I have five years to teach my fifth grader how to be an independent young woman. I’m not doing her any favors by waking her up every morning or packing her homework. My job should be to provide her with the environment where she can safely learn to take over some responsibility for herself.
There is so much for her to learn! She has to practice managing her time. She needs to learn how to be organized. She must struggle with taking initiative. My mind is overwhelmed when I think of all she needs to know before she’s off on her own. Someone should make a checklist! Until then, I’m going to start with these ten things:
- Learn to manage money (balance a checking account, pay bills)
- Know how to do your own laundry.
- Learn how to care of a car (change a tire, check the oil, get routine checkups)
- Be responsible with time (make it to class and work on time)
- Know how to clean a home and use lawn equipment.
- Be able to cook at least five healthy and balanced meals.
- Know how to keep healthy (eat plenty of vegetables, drink lots of water, exercise daily, schedule regular checkups and keep balance in their lives)
- Learn how to manage all kinds of relationships.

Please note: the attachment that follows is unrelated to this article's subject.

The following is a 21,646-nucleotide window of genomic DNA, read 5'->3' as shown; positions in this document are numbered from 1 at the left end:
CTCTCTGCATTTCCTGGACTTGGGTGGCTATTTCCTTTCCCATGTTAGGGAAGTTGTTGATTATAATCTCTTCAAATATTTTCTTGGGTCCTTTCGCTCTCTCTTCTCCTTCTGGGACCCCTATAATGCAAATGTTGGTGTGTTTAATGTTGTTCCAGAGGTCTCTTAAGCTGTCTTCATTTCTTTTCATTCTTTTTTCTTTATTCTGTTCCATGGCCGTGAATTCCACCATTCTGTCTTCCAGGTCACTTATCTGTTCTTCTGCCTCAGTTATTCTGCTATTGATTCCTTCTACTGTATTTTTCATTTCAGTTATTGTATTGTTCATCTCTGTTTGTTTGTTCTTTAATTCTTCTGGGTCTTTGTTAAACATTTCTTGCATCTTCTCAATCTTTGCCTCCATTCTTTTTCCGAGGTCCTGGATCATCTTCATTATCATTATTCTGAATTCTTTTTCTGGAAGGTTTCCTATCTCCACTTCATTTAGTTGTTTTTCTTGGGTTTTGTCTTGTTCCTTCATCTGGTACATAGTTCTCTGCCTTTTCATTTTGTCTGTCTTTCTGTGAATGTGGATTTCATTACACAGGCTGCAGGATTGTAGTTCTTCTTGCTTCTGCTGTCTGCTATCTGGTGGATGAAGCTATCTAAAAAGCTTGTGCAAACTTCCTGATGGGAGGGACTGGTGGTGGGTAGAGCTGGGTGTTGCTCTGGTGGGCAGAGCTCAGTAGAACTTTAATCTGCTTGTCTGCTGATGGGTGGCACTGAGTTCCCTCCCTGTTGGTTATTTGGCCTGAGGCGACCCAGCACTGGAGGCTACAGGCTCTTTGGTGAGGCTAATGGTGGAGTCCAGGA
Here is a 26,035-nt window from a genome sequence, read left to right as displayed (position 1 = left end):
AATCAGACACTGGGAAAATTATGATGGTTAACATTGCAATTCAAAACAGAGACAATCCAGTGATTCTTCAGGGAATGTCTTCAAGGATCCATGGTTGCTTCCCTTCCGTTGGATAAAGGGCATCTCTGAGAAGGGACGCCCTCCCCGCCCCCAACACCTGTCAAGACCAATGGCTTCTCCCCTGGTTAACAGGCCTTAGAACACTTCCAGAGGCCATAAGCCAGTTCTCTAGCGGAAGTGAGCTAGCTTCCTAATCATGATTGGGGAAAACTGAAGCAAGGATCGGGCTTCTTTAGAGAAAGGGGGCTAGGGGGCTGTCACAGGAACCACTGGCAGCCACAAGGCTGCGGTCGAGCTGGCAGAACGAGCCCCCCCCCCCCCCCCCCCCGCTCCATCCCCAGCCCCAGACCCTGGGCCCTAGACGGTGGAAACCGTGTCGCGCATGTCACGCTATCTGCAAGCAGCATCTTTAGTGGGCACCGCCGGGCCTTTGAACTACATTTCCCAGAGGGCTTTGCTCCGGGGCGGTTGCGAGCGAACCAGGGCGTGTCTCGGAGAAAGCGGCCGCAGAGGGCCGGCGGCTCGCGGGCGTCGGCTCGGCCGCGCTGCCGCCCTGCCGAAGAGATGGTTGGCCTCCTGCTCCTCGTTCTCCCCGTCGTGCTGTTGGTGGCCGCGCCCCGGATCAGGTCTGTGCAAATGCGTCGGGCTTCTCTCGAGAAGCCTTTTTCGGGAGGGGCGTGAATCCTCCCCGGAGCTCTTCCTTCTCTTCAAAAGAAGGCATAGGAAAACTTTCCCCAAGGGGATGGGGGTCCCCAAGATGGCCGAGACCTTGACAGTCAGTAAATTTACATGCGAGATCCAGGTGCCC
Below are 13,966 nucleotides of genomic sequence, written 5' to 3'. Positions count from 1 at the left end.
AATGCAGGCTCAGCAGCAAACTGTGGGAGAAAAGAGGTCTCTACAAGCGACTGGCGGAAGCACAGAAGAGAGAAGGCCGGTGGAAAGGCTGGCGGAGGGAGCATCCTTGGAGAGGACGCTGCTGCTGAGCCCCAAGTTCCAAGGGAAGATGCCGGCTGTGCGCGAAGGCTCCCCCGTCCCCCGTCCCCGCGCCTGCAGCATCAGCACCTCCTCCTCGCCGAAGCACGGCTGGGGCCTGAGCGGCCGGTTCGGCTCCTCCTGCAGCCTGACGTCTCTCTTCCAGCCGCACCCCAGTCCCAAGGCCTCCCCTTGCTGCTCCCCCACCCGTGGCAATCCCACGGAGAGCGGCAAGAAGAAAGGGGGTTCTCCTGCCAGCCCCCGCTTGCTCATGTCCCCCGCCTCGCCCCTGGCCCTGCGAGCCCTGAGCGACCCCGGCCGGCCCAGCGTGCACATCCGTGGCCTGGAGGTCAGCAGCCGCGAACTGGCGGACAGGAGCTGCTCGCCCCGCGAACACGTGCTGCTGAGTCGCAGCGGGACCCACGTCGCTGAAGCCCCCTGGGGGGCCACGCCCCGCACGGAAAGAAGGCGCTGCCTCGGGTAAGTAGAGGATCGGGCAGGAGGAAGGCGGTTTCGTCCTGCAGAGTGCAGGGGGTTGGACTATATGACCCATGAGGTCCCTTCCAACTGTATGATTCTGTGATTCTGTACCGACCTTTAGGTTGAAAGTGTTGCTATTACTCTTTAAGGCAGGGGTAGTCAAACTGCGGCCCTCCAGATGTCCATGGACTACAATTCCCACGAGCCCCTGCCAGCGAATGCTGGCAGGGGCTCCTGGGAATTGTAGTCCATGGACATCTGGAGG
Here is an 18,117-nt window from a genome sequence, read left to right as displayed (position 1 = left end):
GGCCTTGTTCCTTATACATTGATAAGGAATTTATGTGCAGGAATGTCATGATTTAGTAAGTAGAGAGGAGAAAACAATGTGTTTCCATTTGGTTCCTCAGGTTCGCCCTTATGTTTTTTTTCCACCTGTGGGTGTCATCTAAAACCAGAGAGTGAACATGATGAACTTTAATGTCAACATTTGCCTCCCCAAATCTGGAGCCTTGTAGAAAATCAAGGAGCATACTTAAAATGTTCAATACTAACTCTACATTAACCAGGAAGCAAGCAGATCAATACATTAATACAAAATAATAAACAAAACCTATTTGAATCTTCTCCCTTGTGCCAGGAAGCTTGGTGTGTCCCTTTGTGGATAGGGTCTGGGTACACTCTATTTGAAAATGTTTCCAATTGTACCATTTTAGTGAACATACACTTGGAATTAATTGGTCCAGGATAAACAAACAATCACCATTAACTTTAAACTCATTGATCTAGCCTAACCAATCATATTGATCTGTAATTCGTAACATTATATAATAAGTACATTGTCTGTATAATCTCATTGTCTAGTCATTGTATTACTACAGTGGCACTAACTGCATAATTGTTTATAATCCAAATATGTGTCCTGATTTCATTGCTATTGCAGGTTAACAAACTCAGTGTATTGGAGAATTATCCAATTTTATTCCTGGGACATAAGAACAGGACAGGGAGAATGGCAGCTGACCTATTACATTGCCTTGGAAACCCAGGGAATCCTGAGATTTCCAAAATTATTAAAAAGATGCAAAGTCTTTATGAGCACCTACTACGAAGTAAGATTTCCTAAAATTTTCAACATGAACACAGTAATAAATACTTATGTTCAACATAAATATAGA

- Know how to avoid unsafe situations.
- Have a variety of skills like how to sew a button on a shirt or how to change a light fixture.
There is a lot to learn and when I consider how fast the first ten years have gone, I worry that I might already be behind the 8 ball. Some of those things, learning to manage relationships for example, are skills that take years, lifetimes to master. But I have to start somewhere. I need to get all of my children to a good starting point before I send them out into the world. This won't happen if I'm fighting their battles and not taking the time to teach them the details of life.
How can I expect them to fly if I’m too afraid to let them try out their wings? When it boils down to it, the reason I’ve been afraid to give them too much (seemingly) independence has to do with me, not them. I make excused like, "they're too little!" I’ve also got it in my head that in order to qualify myself as a “good mom”, I need to do everything I can for my children. But that line of thinking is actually pretty selfish. It’s based in what is good for me, not them. I get to feel good about taking care of them. Plus, if I’m honest about it, it feels pretty darned good to be needed by my children and that’s a pretty big payoff.
It’s time that I start measuring my success by a different yardstick, by one that shows how much independence they have and how much they can accomplish without me looking over their shoulder. Perhaps my view would be better from the bleachers, not standing behind them, ready to catch them if they fall.
Chances are, from that angle I’ll have a much better view of all they can accomplish. Plus, it will place me in the perfect position to give a standing ovation.
What do you think? Do parents do too much for their kids? Is this helping them or hurting them in the end?